Every film that has ever been nominated for an Academy Award in any category. Enjoy!
Born on the Fourth of July
A story of innocence lost and courage found.
The biography of Ron Kovic. Paralyzed in the Vietnam war, he becomes an anti-war and pro-human rights political activist after feeling betrayed by the country he fought for.
Born on the Fourth of July hit me like a goddamn freight train.
I'm writing this having finished the film only moments before, so I apologize in advance if this comes out unstructured and messy.
My mother's father—my grandpa—is a Vietnam War veteran. For as long as I've known the man, I've always had a very specific image of him in my head. He's tall, like me, and thin—very thin, stemming from health problems caused by his time in Vietnam. In my head, I picture him with a beard, though through my life he's alternated between being clean-shaved, mustachioed, and bearded. It just seems to fit him the best. He's also had shoulder-length hair for a long time now—probably since…
Born on the Fourth of July tells the fascinating life story of Ron Kovic, a Vietnam veteran who becomes paralyzed during his second tour of duty and is wracked with guilt over the accidental death of a young soldier on his own side. At times it is difficult to watch him descend into darkness, but that's attributable to fantastic writing that provides insight into who Ron Kovic was as a person, not just a historical figure. When he becomes a political activist and speaks out against the US government, he seems to come into his own and the film draws parallels to his childhood and the potential the people around him felt he had all along.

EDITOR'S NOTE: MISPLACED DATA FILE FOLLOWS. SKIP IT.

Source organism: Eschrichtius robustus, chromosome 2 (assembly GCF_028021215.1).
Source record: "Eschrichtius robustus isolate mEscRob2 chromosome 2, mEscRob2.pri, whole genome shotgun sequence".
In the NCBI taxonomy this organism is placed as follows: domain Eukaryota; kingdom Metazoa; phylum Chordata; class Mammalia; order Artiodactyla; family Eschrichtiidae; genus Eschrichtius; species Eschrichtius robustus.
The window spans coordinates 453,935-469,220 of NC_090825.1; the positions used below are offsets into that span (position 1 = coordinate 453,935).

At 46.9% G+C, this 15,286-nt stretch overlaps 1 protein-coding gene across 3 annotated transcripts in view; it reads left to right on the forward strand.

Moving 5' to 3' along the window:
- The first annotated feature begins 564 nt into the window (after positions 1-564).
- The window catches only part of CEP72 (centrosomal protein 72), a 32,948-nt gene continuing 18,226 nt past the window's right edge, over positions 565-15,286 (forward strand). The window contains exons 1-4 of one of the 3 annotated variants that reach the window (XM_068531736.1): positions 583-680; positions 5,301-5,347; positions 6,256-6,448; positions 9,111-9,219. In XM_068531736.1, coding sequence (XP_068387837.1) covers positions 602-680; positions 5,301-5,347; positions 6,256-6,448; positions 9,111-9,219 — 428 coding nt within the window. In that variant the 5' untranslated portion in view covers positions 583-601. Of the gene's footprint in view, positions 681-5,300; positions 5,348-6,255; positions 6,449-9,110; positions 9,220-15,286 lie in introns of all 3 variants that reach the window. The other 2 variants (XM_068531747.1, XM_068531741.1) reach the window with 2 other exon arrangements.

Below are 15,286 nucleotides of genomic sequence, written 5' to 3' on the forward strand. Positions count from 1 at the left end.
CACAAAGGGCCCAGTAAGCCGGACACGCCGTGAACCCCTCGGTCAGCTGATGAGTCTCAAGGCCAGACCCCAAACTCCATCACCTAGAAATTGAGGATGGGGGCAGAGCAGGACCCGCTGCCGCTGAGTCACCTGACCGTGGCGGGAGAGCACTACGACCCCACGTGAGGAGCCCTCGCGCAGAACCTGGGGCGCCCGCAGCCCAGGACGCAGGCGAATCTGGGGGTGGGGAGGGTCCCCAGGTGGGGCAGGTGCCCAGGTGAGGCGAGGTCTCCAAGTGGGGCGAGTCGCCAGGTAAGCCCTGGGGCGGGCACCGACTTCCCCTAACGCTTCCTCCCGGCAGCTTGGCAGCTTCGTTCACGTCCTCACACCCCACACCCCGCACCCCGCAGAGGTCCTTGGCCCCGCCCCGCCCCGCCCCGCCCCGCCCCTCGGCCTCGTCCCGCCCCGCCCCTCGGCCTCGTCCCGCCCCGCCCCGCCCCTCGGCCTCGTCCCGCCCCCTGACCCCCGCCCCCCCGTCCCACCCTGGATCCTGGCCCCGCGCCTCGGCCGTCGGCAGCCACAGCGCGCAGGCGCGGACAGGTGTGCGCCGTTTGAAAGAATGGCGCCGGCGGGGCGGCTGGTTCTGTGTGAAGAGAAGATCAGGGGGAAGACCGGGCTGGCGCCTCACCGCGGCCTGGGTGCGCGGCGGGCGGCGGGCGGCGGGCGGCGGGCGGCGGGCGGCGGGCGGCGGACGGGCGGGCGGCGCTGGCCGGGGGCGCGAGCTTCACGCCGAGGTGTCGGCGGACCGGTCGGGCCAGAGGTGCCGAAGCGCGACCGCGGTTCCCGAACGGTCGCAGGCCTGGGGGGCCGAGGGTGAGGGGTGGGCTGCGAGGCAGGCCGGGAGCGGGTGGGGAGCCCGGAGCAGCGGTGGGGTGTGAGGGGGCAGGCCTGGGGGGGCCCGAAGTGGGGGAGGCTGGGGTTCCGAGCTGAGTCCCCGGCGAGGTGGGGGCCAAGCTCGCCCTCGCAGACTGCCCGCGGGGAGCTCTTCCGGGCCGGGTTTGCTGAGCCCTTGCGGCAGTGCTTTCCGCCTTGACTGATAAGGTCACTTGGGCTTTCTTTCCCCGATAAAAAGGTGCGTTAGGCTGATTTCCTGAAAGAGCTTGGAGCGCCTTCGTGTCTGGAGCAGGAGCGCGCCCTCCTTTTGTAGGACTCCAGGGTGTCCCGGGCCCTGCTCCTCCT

It's a bit myopic…
"I had a mother; I had a father, things - things that made sense. Do you remember things that made sense? Things you could count on? Before we all got so lost?"- Ron Kovic
Now this is a powerful film right here. Forget Platoon, this is the real Oliver Stone Vietnam War film. Born on the Fourth of July has many great themes, a wonderful John Williams score, splendid cinematography, and great direction. What really makes it special is Tom Cruise's mesmerizing performance as Ron Kovic. He starts off as a High School kid and by the end he is a political activist. The changes his character goes through during the film are all portrayed brilliantly by Mr. Cruise who…
"People say that if you don't love America, then get the hell out. Well, I love America."
Despite a few instances of heavy-handed symbolism of Oliver Stone's part, Born On The Fourth Of July is a powerful and resonant experience, which drives home a message that is still important to this day and is held together by Tom Cruise's astounding performance.
However, despite being heavily moved by the film and the scene in which this happened, I couldn't help but let out an unintentional laugh when Tom Cruise shouts "Big fucking erect penis!".
Stone and Cruise have delivered some of the best work of their careers here and have given us a relevant and haunting film that will stay with me for a long time.